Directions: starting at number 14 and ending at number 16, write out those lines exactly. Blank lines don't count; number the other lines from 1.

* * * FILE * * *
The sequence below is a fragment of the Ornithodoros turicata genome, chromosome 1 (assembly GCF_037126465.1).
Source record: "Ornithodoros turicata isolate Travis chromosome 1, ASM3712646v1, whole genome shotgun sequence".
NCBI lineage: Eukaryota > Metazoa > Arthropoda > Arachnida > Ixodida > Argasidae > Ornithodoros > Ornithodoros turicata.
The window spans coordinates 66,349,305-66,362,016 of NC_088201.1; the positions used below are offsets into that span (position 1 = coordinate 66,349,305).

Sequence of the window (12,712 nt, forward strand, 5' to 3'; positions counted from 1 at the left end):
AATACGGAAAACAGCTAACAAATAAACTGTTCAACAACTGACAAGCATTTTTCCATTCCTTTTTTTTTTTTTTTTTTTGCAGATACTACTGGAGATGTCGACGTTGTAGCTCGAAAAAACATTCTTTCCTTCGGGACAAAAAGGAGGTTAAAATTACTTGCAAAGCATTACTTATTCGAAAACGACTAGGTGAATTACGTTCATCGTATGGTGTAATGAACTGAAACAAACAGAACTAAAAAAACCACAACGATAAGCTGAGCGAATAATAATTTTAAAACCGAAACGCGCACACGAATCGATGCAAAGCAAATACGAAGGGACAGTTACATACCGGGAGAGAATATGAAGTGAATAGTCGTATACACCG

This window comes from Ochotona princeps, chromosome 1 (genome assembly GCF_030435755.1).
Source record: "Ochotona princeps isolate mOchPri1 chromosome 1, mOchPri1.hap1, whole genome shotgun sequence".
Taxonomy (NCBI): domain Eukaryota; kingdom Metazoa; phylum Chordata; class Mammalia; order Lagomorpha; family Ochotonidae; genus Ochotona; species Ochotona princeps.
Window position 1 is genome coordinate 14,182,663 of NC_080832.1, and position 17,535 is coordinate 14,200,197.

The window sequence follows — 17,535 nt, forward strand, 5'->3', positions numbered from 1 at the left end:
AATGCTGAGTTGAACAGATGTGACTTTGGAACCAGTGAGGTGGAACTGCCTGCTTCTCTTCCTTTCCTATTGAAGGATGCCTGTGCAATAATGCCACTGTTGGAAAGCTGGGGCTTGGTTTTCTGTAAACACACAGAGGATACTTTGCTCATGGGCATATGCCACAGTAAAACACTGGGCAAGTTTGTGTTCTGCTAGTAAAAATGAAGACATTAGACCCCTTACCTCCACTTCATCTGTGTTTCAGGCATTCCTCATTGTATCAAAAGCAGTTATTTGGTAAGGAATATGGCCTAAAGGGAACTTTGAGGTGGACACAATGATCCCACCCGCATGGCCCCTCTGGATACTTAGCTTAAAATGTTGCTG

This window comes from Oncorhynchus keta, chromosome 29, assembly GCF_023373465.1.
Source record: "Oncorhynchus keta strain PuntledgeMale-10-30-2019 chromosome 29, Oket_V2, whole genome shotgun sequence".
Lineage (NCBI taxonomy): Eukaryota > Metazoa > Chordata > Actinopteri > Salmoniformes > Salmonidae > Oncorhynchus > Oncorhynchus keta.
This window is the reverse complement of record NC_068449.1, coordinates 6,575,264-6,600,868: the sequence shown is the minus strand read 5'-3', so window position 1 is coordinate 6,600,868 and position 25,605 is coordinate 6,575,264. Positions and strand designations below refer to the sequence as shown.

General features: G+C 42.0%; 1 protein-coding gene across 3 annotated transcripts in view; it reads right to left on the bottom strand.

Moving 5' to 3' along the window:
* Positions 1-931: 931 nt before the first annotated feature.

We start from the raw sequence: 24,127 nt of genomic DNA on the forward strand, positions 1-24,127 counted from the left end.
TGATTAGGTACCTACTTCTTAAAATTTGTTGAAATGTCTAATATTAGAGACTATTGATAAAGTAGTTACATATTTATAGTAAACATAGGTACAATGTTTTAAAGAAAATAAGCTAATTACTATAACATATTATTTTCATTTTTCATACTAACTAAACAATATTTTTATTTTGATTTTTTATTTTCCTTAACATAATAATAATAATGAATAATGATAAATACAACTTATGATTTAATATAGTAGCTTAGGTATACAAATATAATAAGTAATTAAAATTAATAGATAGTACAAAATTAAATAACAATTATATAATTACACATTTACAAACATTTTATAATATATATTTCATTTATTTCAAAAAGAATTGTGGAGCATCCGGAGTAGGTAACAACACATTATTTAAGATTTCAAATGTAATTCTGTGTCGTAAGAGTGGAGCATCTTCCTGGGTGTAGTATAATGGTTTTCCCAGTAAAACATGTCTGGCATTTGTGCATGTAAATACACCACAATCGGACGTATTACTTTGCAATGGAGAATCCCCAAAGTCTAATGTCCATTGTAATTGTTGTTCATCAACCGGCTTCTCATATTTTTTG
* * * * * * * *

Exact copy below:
Source record: "Oncorhynchus keta strain PuntledgeMale-10-30-2019 chromosome 29, Oket_V2, whole genome shotgun sequence".
Lineage (NCBI taxonomy): Eukaryota > Metazoa > Chordata > Actinopteri > Salmoniformes > Salmonidae > Oncorhynchus > Oncorhynchus keta.
This window is the reverse complement of record NC_068449.1, coordinates 6,575,264-6,600,868: the sequence shown is the minus strand read 5'-3', so window position 1 is coordinate 6,600,868 and position 25,605 is coordinate 6,575,264. Positions and strand designations below refer to the sequence as shown.